Murdo MacArthur loses his mother and sister within a short space of time. He and his Dad lead an increasingly silent life. Dad, in his grief, seems to Murdo like one big No. Dad loses track of Murdo, even though they’re in the same house. Forgets to give him pocket money.
Doesn’t ask him if he is happy or how he is doing at school. Murdo’s miserable with it and wants to quit. What he likes is playing in his band – he’s the accordionist and pretty good. Murdo and Dad take a plane to America, to visit Uncle John and Auntie Maureen in Alabama. But Murdo, a daydreamer, leaves his mobile behind. So, in sixteen-year-old terms, he’s nothing.
In America, they have to stay in a crumby motel, which isn’t on their budget. There are no toilet rolls or towels in their room. But when these things are innocently asked for by Murdo, they are freely given. It was just an oversight, not proof that America has gone down the drain nor an overt act of punishment for being a weird-sounding pesky tourist. (It’s Britain where you don’t get towels.)
Murdo encounters an older lady playing an accordion on the porch of her house. He’s never heard this music before (it’s Zydeco, something like Cajun, though more French and more bluesy). He’s fascinated, introduces himself, and after resistance from some members of her family (‘Not American! Mon Dieu!’), he’s allowed to play a tune on a beautiful turquoise-coloured accordion. The lady, Queen Monzee-ay, a Zydeco star, is impressed with Murdo’s music, and invites him to play with her at a gig in Louisiana. This is one of the important stories of the novel: Queen Monzee-ay is that adult, that non-parent, non-teacher, that every adolescent needs to encounter. The one adult you’ve met so far in life who can actually see you through the static. Who tells you, you’re OK with me. You’re just fine.
James Kelman is one of the few novelists working in Britain today with an innate feel for the possibilities of language, and who is ambitious in his use of it. You could say that, often, the subject of Kelman’s books is language. Novels like A Disaffection and How Late it Was, How Late stretched his readers, as fiction should do, going into uncommon realms of self-examination and social criticism. These books are pretty well outwith the jurisdiction of most contemporary novels, which are for the most part mere stories of something a little complicated happening to a few people rather like yourself. Kelman’s work, precisely through its free approach to language, is different. A Disaffection was widely compared to some of the novels of Samuel Beckett. Not because Kelman was imitating Beckett – the motivations and purposes of the two writers are very different. But because most readers aren’t used to seeing the characters in a work, its narrator, the events that occur in it, and the whole society in which it takes place, minutely anatomized, politically scrutinized and then pounded with a sledgehammer for good measure. Even Jane Austen doesn’t do that, and she’s pretty good.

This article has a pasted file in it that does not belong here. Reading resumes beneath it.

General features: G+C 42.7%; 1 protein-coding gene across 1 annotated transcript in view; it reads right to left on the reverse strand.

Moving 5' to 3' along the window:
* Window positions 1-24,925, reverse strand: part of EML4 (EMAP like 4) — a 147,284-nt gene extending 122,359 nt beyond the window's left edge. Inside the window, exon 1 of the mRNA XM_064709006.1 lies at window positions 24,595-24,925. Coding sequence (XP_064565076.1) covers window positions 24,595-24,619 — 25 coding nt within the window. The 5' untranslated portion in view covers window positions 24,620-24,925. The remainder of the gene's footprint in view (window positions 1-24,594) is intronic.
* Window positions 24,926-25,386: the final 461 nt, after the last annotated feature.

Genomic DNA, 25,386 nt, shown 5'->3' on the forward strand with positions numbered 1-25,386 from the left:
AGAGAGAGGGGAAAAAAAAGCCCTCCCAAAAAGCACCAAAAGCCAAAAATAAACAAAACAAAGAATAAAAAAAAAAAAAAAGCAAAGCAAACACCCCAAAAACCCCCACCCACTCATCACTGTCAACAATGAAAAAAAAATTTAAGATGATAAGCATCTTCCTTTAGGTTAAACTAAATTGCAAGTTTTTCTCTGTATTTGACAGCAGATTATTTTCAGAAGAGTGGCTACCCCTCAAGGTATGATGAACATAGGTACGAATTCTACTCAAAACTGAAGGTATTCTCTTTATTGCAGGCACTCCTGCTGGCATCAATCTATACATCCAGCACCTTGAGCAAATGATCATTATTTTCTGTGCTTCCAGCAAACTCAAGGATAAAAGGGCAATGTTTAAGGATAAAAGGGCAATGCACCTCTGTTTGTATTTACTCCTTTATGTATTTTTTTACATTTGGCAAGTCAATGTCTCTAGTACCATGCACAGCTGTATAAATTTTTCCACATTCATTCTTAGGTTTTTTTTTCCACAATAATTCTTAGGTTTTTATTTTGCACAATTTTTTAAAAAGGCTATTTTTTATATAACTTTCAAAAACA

Here is Kelman as Murdo, on the fiddle tune ‘Macpherson’s Farewell’: ‘Just dealing with the problem, that was Macpherson. Hullo and cheerio. Up on the gallows awaiting the drop. People waiting to buy yer fiddle. Guys ye knew. Ye were maybe having a beer with them the night before. Now here they were, wanting yer stuff. Oh you’re going to be dead in a minute so give me yer fiddle. Fuck you. Maybe yer clothes too, jees, the olden days; people had nothing. You go your way they go theirs.’
Kelman’s use of language in Dirt Road is not the way you might have come to expect; it’s less aggressive. This is probably out of respect for Murdo, wanting to give voice to him and let him have his experience without interference from a competing narrator. Murdo’s point of view is the leading one; other perspectives and portions of story are supplied by tentative remarks from Dad and family tales from the aunt and uncle. These multiple voices all contribute to Murdo’s view of things: a teenager is, if anything, a collection of influences.
In Kelman there is often a guy under pressure, trying to figure out what to do about it, sometimes with crazy home-grown logic which nevertheless works. In A Disaffection, a pissed-off school teacher casually sets off on what turns into an epic journey, a real odyssey in a bad car. Hines the bus conductor’s sources of grief are closer to hand, the ridiculousness of the bus company he works for and fears that he is incompetent as a husband (the famous page about how to make mince and tatties – when you don’t really know how – comes to mind). In How Late it Was, How Late the sense of oppression and derangement is acute. The hero of that book, and he really is one, is an unlucky veteran being abused by the police and the state. And he is blind.